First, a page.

Retailers say Supreme Court ruling will help stop trolls

The National Retail Federation welcomed the US Supreme Court ruling that upholds the constitutionality of a process “that allows bad patents to be reexamined administratively at the U.S. Patent and Trademark Office and thereby eliminates many lawsuits by patent trolls.”

“This ruling is a major step toward stopping patent trolls and their attempts to commit extortion against retailers and other businesses that have done nothing wrong,” said NRF senior vice president and general counsel Stephanie Martz.

“The threat of bankrupting a small business with legal fees has been one of trolls’ most powerful weapons.

“Making it clear that many cases can and should be resolved by fixing patents at the patent office rather than rushing to court to sue for infringement makes it much easier for our members to fight patent trolls.

“The justices have removed any doubt that the administrative review of questionable patents is within the authority of the patent office.”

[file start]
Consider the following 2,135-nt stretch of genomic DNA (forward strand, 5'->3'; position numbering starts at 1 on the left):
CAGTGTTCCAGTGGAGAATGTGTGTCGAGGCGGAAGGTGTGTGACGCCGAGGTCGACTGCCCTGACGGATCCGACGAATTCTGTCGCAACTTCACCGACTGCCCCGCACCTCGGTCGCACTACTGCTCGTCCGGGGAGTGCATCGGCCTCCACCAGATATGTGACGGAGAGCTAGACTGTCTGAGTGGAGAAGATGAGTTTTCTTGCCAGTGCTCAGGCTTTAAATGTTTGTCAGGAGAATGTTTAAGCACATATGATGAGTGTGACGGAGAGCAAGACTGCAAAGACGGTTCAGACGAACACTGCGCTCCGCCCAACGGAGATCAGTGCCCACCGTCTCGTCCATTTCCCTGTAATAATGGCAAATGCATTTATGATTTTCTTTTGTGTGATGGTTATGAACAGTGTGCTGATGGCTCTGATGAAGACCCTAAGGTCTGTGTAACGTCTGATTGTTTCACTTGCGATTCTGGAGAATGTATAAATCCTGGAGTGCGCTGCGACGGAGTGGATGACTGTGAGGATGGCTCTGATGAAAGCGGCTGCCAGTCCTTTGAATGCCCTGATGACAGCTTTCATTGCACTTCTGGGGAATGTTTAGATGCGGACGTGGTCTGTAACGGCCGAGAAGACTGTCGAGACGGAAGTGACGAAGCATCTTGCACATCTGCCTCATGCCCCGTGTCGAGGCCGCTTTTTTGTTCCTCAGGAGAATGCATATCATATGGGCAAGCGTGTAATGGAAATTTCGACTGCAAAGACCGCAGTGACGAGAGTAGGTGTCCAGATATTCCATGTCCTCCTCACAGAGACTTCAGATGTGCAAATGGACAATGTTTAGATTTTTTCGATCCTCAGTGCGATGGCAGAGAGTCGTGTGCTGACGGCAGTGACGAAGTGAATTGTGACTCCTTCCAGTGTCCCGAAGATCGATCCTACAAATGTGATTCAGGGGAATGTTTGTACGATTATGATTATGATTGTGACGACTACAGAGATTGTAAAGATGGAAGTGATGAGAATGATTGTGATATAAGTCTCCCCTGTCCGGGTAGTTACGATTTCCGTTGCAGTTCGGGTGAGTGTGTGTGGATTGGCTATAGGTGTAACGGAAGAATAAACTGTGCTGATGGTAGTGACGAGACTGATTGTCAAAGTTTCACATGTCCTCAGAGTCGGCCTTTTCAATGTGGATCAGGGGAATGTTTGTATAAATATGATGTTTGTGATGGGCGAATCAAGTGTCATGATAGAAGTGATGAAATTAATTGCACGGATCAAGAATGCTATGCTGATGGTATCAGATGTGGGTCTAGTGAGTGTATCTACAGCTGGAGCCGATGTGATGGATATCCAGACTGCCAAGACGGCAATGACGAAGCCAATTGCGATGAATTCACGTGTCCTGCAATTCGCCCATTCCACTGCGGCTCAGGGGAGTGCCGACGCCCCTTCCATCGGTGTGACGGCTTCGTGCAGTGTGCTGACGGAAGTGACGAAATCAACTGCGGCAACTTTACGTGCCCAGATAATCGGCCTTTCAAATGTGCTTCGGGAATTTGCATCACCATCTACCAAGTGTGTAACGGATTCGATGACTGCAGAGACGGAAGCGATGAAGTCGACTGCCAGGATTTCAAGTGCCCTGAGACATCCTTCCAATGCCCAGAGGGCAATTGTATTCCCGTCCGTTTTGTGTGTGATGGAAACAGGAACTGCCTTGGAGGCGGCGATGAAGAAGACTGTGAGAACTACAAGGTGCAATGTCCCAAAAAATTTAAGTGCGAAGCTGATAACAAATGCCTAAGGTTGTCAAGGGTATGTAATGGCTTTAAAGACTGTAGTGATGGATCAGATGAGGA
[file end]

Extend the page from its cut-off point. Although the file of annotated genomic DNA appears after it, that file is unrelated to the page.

The ruling came in Oil States v. Greene’s Energy Group, a case that examines the constitutionality of the “inter partes review” process.

The NRF said that under IPR, disputes can be heard by the agency’s Patent Trial and Appeal Board, an option that can resolve allegations more quickly and with less expense than full-blown patent litigation.

NRF and other retail groups argued in a friend-of-the-court brief filed in October that IPR is “an efficient and constitutional mechanism” that can “expunge invalid patent claims without the burdensome cost and winner-takes-all posture of litigation and settlement.”

The NRF said: “The process has saved retailers – and ultimately their customers – millions of dollars annually, and overturning it would have undermined merchants’ ability to defend themselves against frivolous patent claims, the brief said.

“Retailers have been heavily targeted by patent trolls in recent years, and NRF has strongly supported patent litigation reform in Congress in addition to supporting today’s court case.

“The trolls are companies that purchase often-obscure and weak patents for technology that they did not invent, then demand licensing fees from retailers and other businesses that often do not realize the technology is even patented.

“Trolls usually lose in court, but court costs are so high retailers are often coerced into a settlement.”